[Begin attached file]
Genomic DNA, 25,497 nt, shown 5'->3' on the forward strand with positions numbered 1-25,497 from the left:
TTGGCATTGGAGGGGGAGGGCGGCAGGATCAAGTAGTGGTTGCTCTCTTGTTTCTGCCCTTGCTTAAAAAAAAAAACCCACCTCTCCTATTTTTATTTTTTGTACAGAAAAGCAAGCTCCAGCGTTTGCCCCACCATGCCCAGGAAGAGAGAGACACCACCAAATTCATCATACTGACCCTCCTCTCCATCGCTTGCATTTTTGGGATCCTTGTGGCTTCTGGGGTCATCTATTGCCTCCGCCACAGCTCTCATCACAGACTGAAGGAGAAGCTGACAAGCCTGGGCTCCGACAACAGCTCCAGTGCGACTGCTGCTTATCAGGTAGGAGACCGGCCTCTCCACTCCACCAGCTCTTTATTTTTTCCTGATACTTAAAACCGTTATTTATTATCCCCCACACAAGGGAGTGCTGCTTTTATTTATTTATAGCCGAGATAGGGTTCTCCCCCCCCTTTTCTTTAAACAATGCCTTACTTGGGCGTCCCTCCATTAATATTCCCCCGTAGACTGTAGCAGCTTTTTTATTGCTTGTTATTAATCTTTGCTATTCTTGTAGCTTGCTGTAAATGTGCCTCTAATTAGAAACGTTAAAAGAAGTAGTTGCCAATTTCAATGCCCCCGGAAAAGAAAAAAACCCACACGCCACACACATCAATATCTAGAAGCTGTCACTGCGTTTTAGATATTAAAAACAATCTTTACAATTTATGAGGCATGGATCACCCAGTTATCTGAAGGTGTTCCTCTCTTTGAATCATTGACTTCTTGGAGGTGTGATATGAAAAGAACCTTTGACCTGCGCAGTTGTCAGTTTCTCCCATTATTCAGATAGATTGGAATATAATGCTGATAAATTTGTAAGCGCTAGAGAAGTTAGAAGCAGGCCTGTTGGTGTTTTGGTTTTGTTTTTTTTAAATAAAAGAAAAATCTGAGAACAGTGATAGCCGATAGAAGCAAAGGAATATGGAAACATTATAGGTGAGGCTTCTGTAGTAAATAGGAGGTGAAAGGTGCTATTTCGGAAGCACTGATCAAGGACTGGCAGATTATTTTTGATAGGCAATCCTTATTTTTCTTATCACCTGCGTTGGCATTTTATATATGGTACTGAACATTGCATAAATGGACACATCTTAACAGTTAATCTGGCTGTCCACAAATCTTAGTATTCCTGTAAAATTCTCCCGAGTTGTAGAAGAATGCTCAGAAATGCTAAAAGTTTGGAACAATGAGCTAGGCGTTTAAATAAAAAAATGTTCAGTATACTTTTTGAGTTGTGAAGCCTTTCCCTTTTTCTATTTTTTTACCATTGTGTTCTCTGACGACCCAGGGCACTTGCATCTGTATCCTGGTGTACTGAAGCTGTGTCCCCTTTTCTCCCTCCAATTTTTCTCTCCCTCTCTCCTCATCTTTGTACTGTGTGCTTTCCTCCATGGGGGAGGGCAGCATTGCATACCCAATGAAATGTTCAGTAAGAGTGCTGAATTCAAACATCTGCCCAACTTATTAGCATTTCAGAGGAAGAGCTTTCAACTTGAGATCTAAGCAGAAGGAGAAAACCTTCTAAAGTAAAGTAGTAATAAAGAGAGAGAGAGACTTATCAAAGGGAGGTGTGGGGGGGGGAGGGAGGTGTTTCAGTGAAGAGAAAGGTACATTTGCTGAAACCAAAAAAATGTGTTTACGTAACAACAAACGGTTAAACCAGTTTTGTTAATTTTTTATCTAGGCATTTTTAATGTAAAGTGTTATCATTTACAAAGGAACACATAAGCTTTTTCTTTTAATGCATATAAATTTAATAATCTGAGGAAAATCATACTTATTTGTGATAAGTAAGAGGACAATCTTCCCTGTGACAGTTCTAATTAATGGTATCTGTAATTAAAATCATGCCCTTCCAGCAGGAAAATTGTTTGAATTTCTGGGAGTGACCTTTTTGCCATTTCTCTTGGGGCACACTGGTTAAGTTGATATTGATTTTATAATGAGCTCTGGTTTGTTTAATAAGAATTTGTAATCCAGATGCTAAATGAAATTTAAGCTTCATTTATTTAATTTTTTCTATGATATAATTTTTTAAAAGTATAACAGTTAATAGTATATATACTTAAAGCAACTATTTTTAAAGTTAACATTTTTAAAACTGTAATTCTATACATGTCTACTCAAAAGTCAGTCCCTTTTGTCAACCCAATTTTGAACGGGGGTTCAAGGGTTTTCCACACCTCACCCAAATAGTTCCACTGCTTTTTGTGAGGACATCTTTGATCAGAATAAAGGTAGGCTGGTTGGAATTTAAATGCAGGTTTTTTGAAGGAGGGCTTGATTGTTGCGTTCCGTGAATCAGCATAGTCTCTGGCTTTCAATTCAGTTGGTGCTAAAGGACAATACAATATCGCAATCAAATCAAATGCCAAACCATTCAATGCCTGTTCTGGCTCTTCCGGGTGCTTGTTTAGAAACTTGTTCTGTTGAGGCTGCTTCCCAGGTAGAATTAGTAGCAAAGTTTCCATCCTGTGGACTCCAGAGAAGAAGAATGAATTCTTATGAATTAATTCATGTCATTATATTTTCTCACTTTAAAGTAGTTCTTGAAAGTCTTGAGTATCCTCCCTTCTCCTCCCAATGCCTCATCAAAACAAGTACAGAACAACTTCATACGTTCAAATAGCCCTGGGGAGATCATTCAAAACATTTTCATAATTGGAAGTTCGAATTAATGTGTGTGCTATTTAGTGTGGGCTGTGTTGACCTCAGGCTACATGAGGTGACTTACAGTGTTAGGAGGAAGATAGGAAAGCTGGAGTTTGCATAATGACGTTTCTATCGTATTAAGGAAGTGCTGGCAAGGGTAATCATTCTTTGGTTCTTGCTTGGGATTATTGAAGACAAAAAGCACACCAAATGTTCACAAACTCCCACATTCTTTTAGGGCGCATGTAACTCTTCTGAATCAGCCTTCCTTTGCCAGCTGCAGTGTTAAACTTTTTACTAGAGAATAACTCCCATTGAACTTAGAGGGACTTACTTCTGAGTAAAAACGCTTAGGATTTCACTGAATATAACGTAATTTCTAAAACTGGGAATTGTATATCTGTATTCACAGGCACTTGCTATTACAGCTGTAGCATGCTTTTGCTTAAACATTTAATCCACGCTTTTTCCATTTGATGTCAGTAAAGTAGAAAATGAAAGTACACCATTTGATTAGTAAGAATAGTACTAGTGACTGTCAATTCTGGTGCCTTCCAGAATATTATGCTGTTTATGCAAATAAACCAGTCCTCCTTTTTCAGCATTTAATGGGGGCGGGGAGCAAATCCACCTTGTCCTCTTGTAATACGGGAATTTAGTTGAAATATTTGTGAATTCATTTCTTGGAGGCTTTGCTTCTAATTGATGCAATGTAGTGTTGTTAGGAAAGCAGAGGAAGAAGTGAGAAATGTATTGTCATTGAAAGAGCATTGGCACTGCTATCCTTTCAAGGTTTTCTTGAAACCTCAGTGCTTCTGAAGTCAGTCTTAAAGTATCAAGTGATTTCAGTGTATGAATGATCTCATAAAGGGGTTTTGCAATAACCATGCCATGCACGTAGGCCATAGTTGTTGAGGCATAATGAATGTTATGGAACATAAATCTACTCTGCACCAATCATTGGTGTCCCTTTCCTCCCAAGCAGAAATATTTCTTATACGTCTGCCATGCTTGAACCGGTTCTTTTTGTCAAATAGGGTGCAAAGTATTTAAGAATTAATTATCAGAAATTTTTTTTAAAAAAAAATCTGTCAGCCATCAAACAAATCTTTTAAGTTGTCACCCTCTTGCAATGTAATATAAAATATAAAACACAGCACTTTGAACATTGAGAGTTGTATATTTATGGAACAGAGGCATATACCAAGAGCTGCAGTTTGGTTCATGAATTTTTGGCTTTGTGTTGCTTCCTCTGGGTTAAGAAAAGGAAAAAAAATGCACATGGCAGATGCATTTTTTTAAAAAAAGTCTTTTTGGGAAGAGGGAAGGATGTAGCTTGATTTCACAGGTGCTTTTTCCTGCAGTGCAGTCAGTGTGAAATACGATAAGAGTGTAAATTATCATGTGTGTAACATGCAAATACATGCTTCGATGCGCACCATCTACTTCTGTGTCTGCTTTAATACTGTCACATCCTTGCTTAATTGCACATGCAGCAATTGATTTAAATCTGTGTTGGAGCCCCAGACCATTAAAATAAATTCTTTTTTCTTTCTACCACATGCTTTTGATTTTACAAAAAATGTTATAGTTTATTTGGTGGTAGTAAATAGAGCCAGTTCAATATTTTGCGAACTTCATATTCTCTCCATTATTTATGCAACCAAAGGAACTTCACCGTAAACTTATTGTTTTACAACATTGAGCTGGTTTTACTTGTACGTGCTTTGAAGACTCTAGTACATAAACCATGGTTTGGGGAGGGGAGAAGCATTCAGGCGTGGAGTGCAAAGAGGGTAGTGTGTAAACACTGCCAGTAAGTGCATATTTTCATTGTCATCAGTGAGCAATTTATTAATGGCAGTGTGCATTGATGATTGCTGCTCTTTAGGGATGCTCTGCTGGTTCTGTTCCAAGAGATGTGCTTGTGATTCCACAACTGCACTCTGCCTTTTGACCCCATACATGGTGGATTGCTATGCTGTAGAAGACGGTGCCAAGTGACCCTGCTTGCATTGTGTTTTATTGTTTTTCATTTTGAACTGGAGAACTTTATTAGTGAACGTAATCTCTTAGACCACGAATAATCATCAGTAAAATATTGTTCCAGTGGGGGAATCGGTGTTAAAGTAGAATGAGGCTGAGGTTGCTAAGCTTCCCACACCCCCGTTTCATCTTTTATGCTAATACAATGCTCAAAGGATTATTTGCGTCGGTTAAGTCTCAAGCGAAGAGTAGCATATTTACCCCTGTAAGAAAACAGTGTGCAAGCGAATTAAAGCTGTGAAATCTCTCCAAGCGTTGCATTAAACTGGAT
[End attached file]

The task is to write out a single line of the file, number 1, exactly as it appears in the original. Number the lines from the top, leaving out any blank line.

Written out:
Genomic DNA, 25,497 nt, shown 5'->3' on the forward strand with positions numbered 1-25,497 from the left: